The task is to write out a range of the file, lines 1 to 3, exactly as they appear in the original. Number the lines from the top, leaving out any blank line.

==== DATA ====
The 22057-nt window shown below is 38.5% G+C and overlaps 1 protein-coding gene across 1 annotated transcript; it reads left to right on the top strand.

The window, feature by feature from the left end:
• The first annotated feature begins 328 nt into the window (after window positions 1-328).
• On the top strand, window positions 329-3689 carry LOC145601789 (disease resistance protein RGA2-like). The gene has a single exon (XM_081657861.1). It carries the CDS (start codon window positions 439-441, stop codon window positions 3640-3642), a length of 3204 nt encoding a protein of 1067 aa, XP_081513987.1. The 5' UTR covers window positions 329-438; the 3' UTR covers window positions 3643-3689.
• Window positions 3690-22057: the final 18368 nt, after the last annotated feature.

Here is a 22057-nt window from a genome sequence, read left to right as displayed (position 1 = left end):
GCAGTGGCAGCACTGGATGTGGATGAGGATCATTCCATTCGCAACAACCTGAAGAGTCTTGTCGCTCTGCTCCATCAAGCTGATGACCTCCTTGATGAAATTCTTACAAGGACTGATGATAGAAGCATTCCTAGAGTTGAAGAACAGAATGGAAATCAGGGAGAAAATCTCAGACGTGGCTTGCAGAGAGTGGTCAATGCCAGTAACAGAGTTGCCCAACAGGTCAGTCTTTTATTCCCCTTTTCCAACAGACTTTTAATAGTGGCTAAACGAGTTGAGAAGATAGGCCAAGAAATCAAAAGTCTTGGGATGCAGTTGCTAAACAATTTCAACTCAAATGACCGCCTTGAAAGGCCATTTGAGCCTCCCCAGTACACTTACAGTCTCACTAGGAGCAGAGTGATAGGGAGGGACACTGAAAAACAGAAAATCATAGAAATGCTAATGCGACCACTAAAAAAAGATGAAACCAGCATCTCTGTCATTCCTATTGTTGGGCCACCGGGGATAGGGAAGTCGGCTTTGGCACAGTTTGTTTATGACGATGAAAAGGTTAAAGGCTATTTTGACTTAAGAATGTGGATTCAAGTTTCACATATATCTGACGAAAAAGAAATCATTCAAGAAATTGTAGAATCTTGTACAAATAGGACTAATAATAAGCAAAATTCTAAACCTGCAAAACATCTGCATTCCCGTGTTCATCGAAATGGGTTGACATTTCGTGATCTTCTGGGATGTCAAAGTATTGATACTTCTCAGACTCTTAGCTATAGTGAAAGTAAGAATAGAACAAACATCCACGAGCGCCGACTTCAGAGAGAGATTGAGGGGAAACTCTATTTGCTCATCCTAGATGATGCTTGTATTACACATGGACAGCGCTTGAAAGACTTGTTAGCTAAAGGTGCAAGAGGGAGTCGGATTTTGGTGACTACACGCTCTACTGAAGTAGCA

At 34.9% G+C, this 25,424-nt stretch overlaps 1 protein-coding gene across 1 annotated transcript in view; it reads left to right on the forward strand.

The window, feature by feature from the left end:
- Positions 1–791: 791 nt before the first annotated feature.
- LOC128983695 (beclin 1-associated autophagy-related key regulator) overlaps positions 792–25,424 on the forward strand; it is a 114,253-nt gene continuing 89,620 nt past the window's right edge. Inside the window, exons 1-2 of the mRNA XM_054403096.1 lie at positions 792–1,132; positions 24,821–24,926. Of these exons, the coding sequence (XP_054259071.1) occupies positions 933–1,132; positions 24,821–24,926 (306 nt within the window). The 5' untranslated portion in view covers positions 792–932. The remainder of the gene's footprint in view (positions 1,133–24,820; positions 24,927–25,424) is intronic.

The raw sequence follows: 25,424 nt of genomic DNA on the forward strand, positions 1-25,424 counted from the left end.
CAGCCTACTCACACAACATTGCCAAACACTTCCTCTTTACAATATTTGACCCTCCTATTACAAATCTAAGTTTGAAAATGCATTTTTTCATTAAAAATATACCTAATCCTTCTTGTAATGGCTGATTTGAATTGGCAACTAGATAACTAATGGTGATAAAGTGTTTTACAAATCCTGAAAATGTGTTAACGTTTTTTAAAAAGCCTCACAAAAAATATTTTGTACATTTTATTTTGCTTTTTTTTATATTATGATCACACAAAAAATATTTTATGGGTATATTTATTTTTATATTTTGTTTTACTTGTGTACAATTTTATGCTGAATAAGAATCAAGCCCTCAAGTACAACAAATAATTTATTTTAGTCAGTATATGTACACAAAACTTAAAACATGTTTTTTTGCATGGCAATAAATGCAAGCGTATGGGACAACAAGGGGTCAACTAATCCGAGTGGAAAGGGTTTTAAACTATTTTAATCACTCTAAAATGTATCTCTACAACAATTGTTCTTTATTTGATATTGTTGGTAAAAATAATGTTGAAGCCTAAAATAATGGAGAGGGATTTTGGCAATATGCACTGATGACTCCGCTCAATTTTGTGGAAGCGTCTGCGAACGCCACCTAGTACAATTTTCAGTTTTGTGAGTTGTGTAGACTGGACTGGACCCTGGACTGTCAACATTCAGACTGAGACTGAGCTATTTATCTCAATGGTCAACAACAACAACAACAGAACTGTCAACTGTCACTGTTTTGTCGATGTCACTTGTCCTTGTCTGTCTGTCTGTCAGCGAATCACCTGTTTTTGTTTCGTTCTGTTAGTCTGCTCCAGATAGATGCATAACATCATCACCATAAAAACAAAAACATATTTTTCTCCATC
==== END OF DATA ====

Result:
The 22057-nt window shown below is 38.5% G+C and overlaps 1 protein-coding gene across 1 annotated transcript; it reads left to right on the top strand.

The window, feature by feature from the left end:
• The first annotated feature begins 328 nt into the window (after window positions 1-328).